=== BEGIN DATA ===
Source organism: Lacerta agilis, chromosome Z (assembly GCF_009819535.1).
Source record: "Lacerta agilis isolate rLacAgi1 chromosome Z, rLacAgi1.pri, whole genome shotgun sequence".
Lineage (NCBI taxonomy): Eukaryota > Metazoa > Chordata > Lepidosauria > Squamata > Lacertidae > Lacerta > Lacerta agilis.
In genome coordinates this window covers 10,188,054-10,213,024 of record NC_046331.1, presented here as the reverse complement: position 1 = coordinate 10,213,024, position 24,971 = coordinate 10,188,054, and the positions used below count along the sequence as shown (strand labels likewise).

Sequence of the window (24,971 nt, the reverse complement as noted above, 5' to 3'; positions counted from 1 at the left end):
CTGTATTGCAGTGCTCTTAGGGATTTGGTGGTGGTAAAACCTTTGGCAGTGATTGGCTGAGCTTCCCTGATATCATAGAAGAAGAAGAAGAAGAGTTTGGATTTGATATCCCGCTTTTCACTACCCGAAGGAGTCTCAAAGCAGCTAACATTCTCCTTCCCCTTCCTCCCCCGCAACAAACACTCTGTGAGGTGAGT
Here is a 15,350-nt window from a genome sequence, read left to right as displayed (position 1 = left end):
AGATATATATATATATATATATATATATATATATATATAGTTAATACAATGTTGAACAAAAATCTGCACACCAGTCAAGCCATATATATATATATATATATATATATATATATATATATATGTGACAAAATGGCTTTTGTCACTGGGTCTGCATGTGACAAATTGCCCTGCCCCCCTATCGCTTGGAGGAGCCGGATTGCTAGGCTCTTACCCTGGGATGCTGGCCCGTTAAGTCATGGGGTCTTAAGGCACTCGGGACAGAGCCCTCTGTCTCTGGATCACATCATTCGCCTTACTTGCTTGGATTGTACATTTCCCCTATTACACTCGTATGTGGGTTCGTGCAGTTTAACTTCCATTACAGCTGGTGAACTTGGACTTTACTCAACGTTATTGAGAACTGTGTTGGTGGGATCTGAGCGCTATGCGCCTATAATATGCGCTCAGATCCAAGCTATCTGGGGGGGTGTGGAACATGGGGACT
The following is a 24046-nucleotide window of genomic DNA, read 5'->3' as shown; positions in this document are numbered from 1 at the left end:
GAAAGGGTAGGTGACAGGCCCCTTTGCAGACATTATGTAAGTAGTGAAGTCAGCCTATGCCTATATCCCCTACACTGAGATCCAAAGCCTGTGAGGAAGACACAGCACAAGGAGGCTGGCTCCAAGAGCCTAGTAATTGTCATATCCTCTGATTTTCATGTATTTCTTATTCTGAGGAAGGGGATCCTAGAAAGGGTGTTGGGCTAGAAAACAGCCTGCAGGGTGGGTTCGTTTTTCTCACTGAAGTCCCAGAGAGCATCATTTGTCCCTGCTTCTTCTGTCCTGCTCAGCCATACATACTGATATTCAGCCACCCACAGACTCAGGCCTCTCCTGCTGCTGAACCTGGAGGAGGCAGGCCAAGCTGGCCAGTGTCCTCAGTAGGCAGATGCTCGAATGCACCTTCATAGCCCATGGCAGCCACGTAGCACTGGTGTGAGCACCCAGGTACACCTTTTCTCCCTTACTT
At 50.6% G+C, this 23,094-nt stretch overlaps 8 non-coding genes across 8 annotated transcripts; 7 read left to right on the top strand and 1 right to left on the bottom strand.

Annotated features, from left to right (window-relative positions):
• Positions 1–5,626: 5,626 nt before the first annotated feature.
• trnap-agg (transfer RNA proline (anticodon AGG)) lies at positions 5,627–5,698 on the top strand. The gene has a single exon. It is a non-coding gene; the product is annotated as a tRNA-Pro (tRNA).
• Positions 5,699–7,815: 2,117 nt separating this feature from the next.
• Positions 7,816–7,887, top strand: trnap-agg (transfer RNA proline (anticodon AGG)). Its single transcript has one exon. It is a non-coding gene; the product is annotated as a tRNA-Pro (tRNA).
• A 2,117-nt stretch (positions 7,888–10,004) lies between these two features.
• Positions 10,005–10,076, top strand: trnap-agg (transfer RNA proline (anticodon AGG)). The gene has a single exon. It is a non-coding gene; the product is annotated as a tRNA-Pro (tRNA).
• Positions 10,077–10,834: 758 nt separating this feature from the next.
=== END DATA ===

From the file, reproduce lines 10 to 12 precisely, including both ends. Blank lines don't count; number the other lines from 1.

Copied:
GAAAGGGTAGGTGACAGGCCCCTTTGCAGACATTATGTAAGTAGTGAAGTCAGCCTATGCCTATATCCCCTACACTGAGATCCAAAGCCTGTGAGGAAGACACAGCACAAGGAGGCTGGCTCCAAGAGCCTAGTAATTGTCATATCCTCTGATTTTCATGTATTTCTTATTCTGAGGAAGGGGATCCTAGAAAGGGTGTTGGGCTAGAAAACAGCCTGCAGGGTGGGTTCGTTTTTCTCACTGAAGTCCCAGAGAGCATCATTTGTCCCTGCTTCTTCTGTCCTGCTCAGCCATACATACTGATATTCAGCCACCCACAGACTCAGGCCTCTCCTGCTGCTGAACCTGGAGGAGGCAGGCCAAGCTGGCCAGTGTCCTCAGTAGGCAGATGCTCGAATGCACCTTCATAGCCCATGGCAGCCACGTAGCACTGGTGTGAGCACCCAGGTACACCTTTTCTCCCTTACTT
At 50.6% G+C, this 23,094-nt stretch overlaps 8 non-coding genes across 8 annotated transcripts; 7 read left to right on the top strand and 1 right to left on the bottom strand.

Annotated features, from left to right (window-relative positions):